Measles outbreak alarms minister

Terry Lake says he hasn't considered making vaccinations mandatory, health officials warn parents about travel during spring break

  • Mar. 10, 2014 10:00 a.m.

Health Minister Terry Lake

Health Minister Terry Lake said his ministry is watching closely as Fraser Health deals with a potential outbreak of measles, which appears linked to a lack of routine vaccinations in school-aged children.

Lake said he has not yet considered making vaccinations mandatory for school-aged children, as other provinces have, despite some schools in the Fraser Valley reporting no vaccinations at all.

“At this time we’re not going down that road, but we certainly want the public to be very aware of the importance of vaccination, and get the rates back up where they should be,” Lake said.

Fraser Health has confirmed two cases and about 100 suspected cases in the Eastern Fraser Valley. Officials wouldn’t identify the school Monday, except to say it is in a Chilliwack community with a history of low immunization rates.

Officials asked anyone who believes they are exposed to measles to contact their doctor before arriving at a medical facility.

“We are urging individuals who may have been exposed to the virus to contact their local Public Health Unit to be cleared before travelling during spring break,” said Dr. Paul Van Buynder, chief medical officer for Fraser Health.

The measles warning applies to Abbotsford, Mission, Chilliwack, Agassiz, Harrison Hot Springs and Hope.

 

Just Posted

One of 10 historic Gold Rush Trail signs being presented May 28 in Quesnel

Quesnel Coun. Ron Paull will receive one of the historic signs May 28 at 3 p.m. at the museum

Quesnel’s Carter fights thrice on West Coast Wonder Women card

The 13-year-old fighter won one, lost one and held her own in an exhibition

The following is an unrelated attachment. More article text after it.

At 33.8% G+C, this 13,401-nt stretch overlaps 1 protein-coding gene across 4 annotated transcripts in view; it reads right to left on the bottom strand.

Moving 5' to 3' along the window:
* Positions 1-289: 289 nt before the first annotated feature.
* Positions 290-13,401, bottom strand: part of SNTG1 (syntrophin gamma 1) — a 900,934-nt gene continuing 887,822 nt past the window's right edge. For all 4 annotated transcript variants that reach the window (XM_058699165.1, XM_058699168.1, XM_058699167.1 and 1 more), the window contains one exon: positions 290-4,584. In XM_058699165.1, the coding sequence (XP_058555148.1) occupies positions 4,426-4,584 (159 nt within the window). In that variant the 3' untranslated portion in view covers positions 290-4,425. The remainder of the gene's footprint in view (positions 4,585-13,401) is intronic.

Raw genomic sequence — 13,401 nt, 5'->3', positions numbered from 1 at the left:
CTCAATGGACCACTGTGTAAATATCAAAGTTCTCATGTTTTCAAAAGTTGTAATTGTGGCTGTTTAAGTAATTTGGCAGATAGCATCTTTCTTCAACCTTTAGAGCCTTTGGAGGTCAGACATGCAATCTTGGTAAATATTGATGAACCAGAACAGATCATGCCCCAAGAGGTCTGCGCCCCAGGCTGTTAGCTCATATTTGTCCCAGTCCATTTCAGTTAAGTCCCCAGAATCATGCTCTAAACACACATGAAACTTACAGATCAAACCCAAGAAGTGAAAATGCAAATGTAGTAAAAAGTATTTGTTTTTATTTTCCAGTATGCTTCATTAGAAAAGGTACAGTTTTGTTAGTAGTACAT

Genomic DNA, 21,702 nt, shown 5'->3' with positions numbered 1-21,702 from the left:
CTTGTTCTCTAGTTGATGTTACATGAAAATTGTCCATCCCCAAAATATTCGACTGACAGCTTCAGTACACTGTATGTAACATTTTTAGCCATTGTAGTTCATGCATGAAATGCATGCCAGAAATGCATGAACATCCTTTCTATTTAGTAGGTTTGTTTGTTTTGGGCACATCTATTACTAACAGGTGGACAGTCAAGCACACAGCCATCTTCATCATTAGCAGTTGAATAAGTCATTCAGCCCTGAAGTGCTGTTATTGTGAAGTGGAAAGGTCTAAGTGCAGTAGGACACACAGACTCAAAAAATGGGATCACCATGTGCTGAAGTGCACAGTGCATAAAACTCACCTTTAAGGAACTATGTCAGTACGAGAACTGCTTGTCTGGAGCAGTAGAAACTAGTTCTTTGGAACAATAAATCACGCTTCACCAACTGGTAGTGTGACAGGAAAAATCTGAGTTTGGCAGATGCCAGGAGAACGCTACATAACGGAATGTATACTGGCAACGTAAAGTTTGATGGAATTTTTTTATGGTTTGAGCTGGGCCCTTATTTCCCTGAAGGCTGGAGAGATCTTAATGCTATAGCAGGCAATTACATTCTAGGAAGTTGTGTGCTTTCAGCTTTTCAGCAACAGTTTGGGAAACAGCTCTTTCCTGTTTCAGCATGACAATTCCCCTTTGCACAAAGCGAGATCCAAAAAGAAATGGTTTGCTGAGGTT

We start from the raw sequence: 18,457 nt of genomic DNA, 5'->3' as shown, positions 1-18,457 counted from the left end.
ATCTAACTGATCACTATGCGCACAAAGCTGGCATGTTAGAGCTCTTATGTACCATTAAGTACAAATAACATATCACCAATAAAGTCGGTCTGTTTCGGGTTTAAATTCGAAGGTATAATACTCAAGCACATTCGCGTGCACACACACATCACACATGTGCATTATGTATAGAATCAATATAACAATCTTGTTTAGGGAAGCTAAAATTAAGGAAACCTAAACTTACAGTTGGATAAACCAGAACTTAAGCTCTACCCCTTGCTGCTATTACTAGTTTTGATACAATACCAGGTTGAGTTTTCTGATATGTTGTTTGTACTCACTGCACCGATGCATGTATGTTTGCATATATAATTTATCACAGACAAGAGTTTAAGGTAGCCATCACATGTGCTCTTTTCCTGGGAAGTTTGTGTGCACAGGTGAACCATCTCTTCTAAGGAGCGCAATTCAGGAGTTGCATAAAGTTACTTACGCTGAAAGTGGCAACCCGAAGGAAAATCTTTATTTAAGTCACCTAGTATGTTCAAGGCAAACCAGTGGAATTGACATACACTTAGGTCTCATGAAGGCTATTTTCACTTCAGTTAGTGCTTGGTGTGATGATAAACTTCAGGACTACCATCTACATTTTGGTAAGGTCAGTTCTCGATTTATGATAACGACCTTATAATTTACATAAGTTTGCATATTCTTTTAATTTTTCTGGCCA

Quesnel’s SAS launches new Life After 60 program

It will provide seniors the help they need to cover “medical priorities” they otherwise can’t afford

Happy Trails ahead for Quesnel mountain bikers

Construction is underway on five new trails in the Wonderland and Dragon Mountain networks

Quesnel RCMP still looking for witness to wheelchair turnover in West Quesnel

The man whose wheelchair rolled over on him has died

B.C.’s fight to regulate bitumen through pipelines to go to Canada’s top court

BC Appeal Court judges found B.C. cannot restrict bitumen flow along Trans Mountain pipeline

New airline regulations bring compensation for tarmac delays, over-bookings

Some of the new regulations will roll out in July, while others are expected for December.

Tolko announces two-week shutdown at Soda Creek sawmill, beginning May 27

The company says employees were informed of the decision earlier Thursday

More than half of Canadians support ban on handguns, assault rifles: study

Divide between rural and urban respondents in latest Angus Reid Institute public opinion study

Spring rain needed as B.C. sees one of the lowest snowpack levels in 40 years

Snowpack levels in B.C. recorded on May 15 were similar to those in 2015 and 2016

Theresa May to quit as party leader June 7, sparking race for new PM

The new Conservative leader will become prime minister without the need for a general election

B.C. man who fell off cliff returns there to rescue eagle from vulture attack

Nanaimo’s James Farkas, who broke his hip in a fall, saves eagle on same beach months later

Raptors beat Bucks 105-99 to move within 1 game of NBA Finals

Leonard scores 35 as Toronto takes 3-2 series lead over Milwaukee

Municipalities protest after B.C. declares marijuana crops ‘farm use’

UBCM president seeks answers in letter to John Horgan government

Most Read